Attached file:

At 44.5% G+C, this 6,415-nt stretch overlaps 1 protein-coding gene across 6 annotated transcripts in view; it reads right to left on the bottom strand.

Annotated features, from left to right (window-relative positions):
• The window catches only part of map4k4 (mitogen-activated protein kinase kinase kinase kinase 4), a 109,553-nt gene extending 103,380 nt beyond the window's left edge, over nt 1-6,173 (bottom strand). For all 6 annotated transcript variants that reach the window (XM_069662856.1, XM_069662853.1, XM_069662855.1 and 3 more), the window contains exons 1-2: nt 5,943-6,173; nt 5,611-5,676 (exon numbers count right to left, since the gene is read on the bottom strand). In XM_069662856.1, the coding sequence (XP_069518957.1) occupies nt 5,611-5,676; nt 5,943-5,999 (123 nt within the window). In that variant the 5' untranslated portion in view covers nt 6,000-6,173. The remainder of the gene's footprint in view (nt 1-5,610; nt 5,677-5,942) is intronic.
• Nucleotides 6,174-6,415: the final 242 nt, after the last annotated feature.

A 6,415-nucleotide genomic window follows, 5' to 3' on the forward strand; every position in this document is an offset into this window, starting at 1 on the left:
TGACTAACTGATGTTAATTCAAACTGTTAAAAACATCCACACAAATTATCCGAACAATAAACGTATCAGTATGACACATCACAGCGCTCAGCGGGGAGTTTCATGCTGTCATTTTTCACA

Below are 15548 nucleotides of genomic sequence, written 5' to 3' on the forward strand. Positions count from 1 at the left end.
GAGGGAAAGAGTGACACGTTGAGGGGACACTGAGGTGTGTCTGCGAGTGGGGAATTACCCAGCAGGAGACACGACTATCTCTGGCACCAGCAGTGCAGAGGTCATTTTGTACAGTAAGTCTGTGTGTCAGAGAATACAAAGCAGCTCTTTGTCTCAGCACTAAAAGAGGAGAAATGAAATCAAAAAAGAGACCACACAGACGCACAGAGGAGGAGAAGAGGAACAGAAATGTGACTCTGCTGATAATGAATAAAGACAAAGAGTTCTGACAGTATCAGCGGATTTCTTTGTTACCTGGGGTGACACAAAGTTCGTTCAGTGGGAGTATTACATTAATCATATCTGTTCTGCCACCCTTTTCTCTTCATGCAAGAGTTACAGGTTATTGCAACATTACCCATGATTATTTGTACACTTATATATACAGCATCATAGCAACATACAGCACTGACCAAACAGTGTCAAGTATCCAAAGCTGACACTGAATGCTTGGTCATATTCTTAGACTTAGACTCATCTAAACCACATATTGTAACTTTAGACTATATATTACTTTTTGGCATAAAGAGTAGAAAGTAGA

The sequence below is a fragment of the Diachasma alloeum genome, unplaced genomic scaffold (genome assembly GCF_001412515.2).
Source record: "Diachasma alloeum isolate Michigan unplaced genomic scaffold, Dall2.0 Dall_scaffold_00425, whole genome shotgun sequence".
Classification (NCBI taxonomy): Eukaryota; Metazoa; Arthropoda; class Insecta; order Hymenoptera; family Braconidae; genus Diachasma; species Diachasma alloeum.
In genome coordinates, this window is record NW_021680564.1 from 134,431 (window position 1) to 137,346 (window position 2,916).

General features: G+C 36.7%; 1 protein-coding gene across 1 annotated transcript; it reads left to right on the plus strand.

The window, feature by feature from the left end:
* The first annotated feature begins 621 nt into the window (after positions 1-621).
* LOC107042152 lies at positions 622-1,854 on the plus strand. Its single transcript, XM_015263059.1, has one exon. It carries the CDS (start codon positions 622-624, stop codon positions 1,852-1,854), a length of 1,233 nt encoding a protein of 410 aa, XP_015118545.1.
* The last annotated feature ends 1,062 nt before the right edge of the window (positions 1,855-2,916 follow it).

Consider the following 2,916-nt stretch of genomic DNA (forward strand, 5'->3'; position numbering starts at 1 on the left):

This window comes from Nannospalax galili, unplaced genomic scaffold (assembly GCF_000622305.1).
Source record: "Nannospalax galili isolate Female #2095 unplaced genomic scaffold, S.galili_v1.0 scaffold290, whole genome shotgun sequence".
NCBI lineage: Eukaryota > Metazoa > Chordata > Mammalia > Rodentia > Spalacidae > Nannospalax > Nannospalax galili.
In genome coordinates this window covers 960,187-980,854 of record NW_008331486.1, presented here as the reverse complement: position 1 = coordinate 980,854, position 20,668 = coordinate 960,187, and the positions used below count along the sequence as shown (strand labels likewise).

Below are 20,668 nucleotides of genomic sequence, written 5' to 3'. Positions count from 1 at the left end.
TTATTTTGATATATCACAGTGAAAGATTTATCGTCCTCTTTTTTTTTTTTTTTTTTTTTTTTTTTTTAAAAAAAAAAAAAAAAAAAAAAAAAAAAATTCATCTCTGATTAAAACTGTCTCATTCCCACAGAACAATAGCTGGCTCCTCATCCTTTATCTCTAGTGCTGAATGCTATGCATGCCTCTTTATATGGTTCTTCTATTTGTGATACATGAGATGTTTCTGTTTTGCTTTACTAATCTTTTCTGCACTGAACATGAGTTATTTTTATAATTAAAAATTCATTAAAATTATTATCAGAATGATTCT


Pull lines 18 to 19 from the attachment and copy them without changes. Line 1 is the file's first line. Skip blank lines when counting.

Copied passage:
Consider the following 2,916-nt stretch of genomic DNA (forward strand, 5'->3'; position numbering starts at 1 on the left):

This window comes from Nannospalax galili, unplaced genomic scaffold (assembly GCF_000622305.1).